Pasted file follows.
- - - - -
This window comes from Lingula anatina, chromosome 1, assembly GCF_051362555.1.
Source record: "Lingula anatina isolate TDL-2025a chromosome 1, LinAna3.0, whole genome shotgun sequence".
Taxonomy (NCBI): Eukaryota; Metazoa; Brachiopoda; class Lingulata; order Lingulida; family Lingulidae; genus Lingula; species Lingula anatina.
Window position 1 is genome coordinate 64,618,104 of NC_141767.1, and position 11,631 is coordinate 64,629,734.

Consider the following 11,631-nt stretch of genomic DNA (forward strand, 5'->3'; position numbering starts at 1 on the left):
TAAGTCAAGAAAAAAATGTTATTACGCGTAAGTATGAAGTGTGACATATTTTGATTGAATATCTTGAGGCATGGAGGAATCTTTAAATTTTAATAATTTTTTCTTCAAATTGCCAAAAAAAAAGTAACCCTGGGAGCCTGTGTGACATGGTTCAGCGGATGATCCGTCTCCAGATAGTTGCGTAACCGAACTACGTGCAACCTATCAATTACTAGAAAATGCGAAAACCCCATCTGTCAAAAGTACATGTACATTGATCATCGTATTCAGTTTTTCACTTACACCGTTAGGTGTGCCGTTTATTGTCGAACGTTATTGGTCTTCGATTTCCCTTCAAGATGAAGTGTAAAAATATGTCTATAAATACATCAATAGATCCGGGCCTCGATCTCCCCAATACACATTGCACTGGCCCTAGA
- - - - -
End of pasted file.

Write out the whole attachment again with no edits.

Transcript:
This window comes from Lingula anatina, chromosome 1, assembly GCF_051362555.1.
Source record: "Lingula anatina isolate TDL-2025a chromosome 1, LinAna3.0, whole genome shotgun sequence".
Taxonomy (NCBI): Eukaryota; Metazoa; Brachiopoda; class Lingulata; order Lingulida; family Lingulidae; genus Lingula; species Lingula anatina.
Window position 1 is genome coordinate 64,618,104 of NC_141767.1, and position 11,631 is coordinate 64,629,734.

Consider the following 11,631-nt stretch of genomic DNA (forward strand, 5'->3'; position numbering starts at 1 on the left):
TAAGTCAAGAAAAAAATGTTATTACGCGTAAGTATGAAGTGTGACATATTTTGATTGAATATCTTGAGGCATGGAGGAATCTTTAAATTTTAATAATTTTTTCTTCAAATTGCCAAAAAAAAAGTAACCCTGGGAGCCTGTGTGACATGGTTCAGCGGATGATCCGTCTCCAGATAGTTGCGTAACCGAACTACGTGCAACCTATCAATTACTAGAAAATGCGAAAACCCCATCTGTCAAAAGTACATGTACATTGATCATCGTATTCAGTTTTTCACTTACACCGTTAGGTGTGCCGTTTATTGTCGAACGTTATTGGTCTTCGATTTCCCTTCAAGATGAAGTGTAAAAATATGTCTATAAATACATCAATAGATCCGGGCCTCGATCTCCCCAATACACATTGCACTGGCCCTAGA